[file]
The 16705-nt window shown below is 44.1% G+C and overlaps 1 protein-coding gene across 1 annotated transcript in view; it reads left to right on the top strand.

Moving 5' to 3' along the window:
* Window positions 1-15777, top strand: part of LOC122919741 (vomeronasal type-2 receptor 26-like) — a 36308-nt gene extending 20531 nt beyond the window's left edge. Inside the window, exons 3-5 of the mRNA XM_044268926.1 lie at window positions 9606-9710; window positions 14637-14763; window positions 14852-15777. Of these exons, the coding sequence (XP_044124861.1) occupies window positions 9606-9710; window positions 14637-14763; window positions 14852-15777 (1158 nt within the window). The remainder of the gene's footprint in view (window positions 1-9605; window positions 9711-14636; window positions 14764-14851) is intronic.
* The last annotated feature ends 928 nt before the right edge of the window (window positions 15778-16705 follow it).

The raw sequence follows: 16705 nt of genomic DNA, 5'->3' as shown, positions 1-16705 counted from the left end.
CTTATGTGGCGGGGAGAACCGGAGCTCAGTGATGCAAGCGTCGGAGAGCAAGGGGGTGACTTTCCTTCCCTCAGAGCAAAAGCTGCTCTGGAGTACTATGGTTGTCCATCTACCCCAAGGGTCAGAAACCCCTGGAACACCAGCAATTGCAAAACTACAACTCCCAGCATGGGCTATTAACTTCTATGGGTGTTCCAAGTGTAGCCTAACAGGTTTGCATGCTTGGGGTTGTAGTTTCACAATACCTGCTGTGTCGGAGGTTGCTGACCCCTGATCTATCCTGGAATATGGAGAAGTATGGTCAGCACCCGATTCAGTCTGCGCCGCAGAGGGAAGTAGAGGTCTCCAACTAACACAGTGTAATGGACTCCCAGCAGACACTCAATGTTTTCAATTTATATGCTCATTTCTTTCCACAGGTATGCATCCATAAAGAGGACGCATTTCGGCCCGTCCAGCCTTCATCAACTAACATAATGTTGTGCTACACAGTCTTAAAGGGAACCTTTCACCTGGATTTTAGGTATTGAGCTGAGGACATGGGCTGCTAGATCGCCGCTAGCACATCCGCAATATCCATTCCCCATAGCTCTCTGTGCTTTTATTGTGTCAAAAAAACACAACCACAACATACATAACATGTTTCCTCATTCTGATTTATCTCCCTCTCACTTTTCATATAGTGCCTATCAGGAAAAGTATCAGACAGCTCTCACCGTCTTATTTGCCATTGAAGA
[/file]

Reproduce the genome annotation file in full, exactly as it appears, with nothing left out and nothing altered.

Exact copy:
The 16705-nt window shown below is 44.1% G+C and overlaps 1 protein-coding gene across 1 annotated transcript in view; it reads left to right on the top strand.

Moving 5' to 3' along the window:
* Window positions 1-15777, top strand: part of LOC122919741 (vomeronasal type-2 receptor 26-like) — a 36308-nt gene extending 20531 nt beyond the window's left edge. Inside the window, exons 3-5 of the mRNA XM_044268926.1 lie at window positions 9606-9710; window positions 14637-14763; window positions 14852-15777. Of these exons, the coding sequence (XP_044124861.1) occupies window positions 9606-9710; window positions 14637-14763; window positions 14852-15777 (1158 nt within the window). The remainder of the gene's footprint in view (window positions 1-9605; window positions 9711-14636; window positions 14764-14851) is intronic.
* The last annotated feature ends 928 nt before the right edge of the window (window positions 15778-16705 follow it).

The raw sequence follows: 16705 nt of genomic DNA, 5'->3' as shown, positions 1-16705 counted from the left end.
CTTATGTGGCGGGGAGAACCGGAGCTCAGTGATGCAAGCGTCGGAGAGCAAGGGGGTGACTTTCCTTCCCTCAGAGCAAAAGCTGCTCTGGAGTACTATGGTTGTCCATCTACCCCAAGGGTCAGAAACCCCTGGAACACCAGCAATTGCAAAACTACAACTCCCAGCATGGGCTATTAACTTCTATGGGTGTTCCAAGTGTAGCCTAACAGGTTTGCATGCTTGGGGTTGTAGTTTCACAATACCTGCTGTGTCGGAGGTTGCTGACCCCTGATCTATCCTGGAATATGGAGAAGTATGGTCAGCACCCGATTCAGTCTGCGCCGCAGAGGGAAGTAGAGGTCTCCAACTAACACAGTGTAATGGACTCCCAGCAGACACTCAATGTTTTCAATTTATATGCTCATTTCTTTCCACAGGTATGCATCCATAAAGAGGACGCATTTCGGCCCGTCCAGCCTTCATCAACTAACATAATGTTGTGCTACACAGTCTTAAAGGGAACCTTTCACCTGGATTTTAGGTATTGAGCTGAGGACATGGGCTGCTAGATCGCCGCTAGCACATCCGCAATATCCATTCCCCATAGCTCTCTGTGCTTTTATTGTGTCAAAAAAACACAACCACAACATACATAACATGTTTCCTCATTCTGATTTATCTCCCTCTCACTTTTCATATAGTGCCTATCAGGAAAAGTATCAGACAGCTCTCACCGTCTTATTTGCCATTGAAGA